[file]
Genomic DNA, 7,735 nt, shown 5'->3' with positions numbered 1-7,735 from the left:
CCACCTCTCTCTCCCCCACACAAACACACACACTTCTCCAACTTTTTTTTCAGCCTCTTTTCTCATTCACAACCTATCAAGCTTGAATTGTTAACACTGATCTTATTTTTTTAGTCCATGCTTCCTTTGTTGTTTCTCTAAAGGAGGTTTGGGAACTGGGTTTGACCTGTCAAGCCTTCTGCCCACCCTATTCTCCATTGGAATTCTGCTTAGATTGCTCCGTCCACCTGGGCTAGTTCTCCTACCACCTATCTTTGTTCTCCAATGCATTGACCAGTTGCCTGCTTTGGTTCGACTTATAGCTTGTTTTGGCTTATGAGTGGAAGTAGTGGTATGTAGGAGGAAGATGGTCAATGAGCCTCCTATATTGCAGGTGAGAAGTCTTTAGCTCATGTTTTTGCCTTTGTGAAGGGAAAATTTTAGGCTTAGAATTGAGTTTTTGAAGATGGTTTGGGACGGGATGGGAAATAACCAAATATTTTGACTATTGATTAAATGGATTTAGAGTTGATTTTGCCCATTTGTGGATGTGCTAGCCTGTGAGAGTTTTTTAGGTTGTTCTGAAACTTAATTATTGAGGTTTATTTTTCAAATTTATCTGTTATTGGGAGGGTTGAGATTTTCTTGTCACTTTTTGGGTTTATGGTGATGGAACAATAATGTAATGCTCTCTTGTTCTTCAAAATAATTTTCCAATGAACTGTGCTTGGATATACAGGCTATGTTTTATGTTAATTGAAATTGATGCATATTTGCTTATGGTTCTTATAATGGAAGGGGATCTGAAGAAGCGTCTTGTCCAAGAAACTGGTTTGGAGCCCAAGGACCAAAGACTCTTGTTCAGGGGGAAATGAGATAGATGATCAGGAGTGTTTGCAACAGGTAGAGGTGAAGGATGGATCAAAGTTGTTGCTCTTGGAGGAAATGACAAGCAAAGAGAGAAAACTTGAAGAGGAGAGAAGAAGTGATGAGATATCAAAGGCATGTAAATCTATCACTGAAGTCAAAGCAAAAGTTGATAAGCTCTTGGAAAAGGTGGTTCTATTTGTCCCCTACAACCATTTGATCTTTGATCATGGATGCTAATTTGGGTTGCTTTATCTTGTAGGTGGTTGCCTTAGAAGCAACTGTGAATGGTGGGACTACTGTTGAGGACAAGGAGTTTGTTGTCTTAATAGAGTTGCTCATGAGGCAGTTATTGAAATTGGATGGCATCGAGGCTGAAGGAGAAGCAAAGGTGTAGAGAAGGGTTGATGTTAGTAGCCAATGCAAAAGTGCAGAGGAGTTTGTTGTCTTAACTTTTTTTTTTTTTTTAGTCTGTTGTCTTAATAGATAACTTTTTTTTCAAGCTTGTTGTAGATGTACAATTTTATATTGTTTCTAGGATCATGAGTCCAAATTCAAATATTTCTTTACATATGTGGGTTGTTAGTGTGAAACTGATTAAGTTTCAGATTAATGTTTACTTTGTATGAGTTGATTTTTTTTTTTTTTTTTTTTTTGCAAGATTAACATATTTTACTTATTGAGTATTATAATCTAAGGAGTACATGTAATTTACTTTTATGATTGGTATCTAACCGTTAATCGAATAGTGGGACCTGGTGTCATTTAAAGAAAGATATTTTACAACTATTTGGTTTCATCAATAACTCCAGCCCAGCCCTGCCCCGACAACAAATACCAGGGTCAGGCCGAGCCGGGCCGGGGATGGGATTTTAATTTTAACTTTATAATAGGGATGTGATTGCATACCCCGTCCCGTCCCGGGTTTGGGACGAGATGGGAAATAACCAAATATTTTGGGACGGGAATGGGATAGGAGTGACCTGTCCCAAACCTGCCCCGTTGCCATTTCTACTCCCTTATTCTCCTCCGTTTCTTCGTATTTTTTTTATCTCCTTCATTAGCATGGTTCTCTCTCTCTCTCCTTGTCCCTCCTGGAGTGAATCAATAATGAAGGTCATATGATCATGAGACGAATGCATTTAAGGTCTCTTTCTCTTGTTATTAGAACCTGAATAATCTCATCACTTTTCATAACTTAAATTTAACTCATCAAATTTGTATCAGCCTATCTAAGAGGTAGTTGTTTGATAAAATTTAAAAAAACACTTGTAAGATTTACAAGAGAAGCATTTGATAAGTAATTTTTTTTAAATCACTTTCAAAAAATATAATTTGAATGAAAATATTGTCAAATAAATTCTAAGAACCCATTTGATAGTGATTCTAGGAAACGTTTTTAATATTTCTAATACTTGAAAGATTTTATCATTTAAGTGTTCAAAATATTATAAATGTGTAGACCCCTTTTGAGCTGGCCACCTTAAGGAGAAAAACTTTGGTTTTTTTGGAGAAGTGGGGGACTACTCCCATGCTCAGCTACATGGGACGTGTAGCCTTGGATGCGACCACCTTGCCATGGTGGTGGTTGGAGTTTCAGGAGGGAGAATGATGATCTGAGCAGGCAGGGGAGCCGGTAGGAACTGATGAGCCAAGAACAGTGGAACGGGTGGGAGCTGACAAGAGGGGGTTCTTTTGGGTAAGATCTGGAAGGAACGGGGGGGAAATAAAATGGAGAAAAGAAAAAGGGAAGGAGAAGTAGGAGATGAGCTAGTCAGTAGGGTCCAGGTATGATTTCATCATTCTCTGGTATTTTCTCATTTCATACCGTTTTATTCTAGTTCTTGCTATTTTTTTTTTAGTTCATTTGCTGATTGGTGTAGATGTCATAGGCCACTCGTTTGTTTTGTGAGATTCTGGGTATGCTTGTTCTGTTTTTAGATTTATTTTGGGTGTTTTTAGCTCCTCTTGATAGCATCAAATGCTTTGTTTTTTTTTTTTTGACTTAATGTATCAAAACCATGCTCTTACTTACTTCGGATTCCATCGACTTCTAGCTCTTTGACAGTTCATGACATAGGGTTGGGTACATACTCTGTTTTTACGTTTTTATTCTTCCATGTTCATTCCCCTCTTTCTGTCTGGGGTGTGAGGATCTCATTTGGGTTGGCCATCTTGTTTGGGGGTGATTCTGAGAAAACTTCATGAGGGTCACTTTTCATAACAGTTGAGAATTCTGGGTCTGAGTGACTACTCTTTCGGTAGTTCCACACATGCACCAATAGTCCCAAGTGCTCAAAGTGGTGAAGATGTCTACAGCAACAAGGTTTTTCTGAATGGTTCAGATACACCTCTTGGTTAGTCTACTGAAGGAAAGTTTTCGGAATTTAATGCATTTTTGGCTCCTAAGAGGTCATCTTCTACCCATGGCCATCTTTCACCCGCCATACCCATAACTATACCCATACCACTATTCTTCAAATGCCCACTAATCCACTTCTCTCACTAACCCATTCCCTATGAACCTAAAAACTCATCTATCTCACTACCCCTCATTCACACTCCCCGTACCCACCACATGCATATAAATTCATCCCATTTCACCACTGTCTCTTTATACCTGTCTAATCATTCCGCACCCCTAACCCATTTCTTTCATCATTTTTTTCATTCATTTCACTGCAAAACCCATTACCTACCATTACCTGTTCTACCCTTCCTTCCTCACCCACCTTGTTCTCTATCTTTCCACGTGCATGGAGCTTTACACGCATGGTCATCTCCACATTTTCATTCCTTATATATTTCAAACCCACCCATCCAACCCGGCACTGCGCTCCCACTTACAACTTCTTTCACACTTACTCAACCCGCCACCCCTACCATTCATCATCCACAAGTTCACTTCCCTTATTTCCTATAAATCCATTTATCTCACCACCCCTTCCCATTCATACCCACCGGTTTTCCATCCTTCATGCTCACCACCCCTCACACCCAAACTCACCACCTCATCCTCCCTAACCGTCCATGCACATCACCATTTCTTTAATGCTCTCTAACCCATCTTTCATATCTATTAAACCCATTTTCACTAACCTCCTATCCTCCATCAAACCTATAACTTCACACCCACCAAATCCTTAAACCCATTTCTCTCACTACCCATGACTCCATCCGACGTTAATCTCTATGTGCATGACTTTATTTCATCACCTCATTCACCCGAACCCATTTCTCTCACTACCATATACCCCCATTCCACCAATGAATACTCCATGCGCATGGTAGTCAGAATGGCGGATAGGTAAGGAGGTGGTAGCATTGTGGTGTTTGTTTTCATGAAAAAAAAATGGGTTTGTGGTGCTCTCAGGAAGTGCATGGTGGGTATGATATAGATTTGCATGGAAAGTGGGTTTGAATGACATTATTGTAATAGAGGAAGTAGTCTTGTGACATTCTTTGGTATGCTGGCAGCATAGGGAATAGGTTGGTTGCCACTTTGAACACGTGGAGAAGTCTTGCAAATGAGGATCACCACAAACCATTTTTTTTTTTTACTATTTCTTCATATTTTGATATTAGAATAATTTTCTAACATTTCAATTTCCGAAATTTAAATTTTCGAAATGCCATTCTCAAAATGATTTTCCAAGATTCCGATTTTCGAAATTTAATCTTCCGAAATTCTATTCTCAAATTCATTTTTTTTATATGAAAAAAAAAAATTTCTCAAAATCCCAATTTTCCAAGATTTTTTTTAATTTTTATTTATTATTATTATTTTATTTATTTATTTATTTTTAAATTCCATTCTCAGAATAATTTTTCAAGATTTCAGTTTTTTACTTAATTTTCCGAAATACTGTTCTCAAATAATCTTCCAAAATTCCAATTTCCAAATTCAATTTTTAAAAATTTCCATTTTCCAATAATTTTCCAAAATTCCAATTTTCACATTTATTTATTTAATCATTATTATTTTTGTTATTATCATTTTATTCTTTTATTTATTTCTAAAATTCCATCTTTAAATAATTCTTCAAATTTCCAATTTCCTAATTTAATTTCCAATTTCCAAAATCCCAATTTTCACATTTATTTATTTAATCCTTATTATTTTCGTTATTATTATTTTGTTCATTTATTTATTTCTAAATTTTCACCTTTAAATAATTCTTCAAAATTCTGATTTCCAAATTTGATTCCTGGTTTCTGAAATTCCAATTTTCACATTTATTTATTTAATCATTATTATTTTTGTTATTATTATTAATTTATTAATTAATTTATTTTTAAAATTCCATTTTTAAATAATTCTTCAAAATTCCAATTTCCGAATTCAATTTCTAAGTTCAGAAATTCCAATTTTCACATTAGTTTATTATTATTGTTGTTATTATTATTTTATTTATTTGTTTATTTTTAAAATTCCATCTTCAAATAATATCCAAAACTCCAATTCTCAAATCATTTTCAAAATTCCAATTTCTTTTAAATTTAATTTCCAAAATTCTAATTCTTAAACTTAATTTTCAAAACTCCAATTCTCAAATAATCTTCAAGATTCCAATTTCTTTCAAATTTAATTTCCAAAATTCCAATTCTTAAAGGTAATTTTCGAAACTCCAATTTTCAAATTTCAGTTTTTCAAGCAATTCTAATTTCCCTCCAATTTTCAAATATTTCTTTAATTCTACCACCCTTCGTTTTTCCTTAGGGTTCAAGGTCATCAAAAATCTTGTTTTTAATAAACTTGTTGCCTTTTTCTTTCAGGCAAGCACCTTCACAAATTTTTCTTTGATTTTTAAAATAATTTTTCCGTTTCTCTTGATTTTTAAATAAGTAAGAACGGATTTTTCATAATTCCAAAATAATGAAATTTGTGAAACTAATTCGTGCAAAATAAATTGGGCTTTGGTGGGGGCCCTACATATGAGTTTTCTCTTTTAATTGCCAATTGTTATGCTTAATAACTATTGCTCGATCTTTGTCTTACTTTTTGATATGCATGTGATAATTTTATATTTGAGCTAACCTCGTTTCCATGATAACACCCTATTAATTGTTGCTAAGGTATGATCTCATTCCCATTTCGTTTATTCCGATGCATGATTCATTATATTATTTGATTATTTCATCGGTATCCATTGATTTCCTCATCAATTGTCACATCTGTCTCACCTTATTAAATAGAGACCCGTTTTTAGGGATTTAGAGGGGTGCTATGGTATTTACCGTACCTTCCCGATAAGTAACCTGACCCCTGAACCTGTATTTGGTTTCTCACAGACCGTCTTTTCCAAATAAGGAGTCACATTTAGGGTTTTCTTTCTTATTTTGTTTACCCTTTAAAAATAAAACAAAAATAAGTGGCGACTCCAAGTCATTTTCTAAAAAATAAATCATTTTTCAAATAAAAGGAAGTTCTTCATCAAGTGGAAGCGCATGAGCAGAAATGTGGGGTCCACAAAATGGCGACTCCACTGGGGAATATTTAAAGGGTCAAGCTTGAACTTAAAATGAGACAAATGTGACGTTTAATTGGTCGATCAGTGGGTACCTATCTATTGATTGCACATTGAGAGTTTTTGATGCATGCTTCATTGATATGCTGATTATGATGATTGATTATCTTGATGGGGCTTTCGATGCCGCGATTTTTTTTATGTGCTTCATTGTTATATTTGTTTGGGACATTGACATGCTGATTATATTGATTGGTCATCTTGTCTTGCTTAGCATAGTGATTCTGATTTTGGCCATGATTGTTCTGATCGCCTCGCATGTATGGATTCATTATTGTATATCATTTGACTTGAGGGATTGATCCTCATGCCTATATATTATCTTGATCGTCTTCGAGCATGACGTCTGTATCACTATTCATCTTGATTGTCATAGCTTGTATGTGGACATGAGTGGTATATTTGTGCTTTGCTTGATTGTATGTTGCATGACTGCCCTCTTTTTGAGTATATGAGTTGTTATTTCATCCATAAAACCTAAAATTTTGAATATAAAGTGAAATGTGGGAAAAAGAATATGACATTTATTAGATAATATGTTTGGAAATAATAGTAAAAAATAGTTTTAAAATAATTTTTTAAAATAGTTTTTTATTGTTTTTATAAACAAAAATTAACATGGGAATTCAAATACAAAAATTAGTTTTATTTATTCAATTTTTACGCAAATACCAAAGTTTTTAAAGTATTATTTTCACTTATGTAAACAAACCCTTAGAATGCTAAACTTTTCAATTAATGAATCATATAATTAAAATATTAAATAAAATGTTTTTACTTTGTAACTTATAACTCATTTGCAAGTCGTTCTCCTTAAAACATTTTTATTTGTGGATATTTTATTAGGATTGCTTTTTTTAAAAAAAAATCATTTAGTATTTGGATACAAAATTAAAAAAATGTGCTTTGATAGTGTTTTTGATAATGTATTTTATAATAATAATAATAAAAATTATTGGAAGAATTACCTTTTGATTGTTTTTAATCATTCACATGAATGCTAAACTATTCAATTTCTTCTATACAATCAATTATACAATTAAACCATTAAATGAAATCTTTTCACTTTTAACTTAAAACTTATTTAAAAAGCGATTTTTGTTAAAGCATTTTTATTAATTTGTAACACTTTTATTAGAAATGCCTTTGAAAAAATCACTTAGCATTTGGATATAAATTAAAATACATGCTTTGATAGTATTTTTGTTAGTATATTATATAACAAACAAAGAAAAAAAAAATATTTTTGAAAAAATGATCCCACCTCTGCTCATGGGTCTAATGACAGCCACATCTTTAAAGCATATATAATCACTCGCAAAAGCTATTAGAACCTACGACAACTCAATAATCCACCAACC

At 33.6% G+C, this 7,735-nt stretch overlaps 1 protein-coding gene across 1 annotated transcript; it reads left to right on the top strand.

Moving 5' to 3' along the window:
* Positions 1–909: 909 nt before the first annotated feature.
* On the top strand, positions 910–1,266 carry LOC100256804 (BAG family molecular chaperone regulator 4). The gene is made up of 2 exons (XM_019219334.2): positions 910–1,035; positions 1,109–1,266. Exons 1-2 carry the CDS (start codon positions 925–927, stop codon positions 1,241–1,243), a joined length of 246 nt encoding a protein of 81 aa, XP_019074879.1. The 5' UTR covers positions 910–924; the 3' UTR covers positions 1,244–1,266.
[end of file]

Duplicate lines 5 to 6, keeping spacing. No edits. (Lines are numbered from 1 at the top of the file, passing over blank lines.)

* Positions 1–909: 909 nt before the first annotated feature.
* On the top strand, positions 910–1,266 carry LOC100256804 (BAG family molecular chaperone regulator 4). The gene is made up of 2 exons (XM_019219334.2): positions 910–1,035; positions 1,109–1,266. Exons 1-2 carry the CDS (start codon positions 925–927, stop codon positions 1,241–1,243), a joined length of 246 nt encoding a protein of 81 aa, XP_019074879.1. The 5' UTR covers positions 910–924; the 3' UTR covers positions 1,244–1,266.